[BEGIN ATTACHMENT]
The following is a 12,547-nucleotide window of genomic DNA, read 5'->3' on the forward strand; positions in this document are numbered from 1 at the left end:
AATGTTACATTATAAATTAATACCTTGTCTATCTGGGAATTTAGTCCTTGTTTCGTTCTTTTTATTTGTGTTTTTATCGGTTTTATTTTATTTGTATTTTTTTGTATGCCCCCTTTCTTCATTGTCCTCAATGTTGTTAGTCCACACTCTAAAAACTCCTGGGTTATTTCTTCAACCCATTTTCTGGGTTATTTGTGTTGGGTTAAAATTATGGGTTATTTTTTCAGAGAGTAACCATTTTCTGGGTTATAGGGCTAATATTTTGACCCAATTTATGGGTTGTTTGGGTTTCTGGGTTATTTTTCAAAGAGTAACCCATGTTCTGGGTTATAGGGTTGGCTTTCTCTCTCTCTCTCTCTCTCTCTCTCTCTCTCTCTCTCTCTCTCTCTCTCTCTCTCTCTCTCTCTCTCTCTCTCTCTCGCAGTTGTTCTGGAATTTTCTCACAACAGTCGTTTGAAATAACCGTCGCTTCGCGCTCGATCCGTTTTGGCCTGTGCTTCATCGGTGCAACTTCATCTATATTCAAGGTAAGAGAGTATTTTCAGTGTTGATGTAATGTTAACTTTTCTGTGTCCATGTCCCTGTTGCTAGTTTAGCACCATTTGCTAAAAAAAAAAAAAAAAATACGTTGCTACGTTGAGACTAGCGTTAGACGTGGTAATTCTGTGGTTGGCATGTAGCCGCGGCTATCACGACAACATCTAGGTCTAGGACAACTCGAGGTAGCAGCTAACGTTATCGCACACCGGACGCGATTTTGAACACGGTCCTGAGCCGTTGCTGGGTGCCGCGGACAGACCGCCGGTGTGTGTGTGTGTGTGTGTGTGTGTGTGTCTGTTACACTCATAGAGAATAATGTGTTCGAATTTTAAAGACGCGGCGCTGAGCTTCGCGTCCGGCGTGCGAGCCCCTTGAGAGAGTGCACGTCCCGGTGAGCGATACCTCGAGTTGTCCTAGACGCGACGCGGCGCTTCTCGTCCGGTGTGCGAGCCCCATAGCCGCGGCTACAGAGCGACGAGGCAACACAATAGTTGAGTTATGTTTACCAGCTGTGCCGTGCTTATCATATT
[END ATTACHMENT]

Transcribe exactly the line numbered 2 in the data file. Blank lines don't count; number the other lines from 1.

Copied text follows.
AATGTTACATTATAAATTAATACCTTGTCTATCTGGGAATTTAGTCCTTGTTTCGTTCTTTTTATTTGTGTTTTTATCGGTTTTATTTTATTTGTATTTTTTTGTATGCCCCCTTTCTTCATTGTCCTCAATGTTGTTAGTCCACACTCTAAAAACTCCTGGGTTATTTCTTCAACCCATTTTCTGGGTTATTTGTGTTGGGTTAAAATTATGGGTTATTTTTTCAGAGAGTAACCATTTTCTGGGTTATAGGGCTAATATTTTGACCCAATTTATGGGTTGTTTGGGTTTCTGGGTTATTTTTCAAAGAGTAACCCATGTTCTGGGTTATAGGGTTGGCTTTCTCTCTCTCTCTCTCTCTCTCTCTCTCTCTCTCTCTCTCTCTCTCTCTCTCTCTCTCTCTCTCTCTCTCTCTCTCTCGCAGTTGTTCTGGAATTTTCTCACAACAGTCGTTTGAAATAACCGTCGCTTCGCGCTCGATCCGTTTTGGCCTGTGCTTCATCGGTGCAACTTCATCTATATTCAAGGTAAGAGAGTATTTTCAGTGTTGATGTAATGTTAACTTTTCTGTGTCCATGTCCCTGTTGCTAGTTTAGCACCATTTGCTAAAAAAAAAAAAAAAAATACGTTGCTACGTTGAGACTAGCGTTAGACGTGGTAATTCTGTGGTTGGCATGTAGCCGCGGCTATCACGACAACATCTAGGTCTAGGACAACTCGAGGTAGCAGCTAACGTTATCGCACACCGGACGCGATTTTGAACACGGTCCTGAGCCGTTGCTGGGTGCCGCGGACAGACCGCCGGTGTGTGTGTGTGTGTGTGTGTGTGTGTGTCTGTTACACTCATAGAGAATAATGTGTTCGAATTTTAAAGACGCGGCGCTGAGCTTCGCGTCCGGCGTGCGAGCCCCTTGAGAGAGTGCACGTCCCGGTGAGCGATACCTCGAGTTGTCCTAGACGCGACGCGGCGCTTCTCGTCCGGTGTGCGAGCCCCATAGCCGCGGCTACAGAGCGACGAGGCAACACAATAGTTGAGTTATGTTTACCAGCTGTGCCGTGCTTATCATATT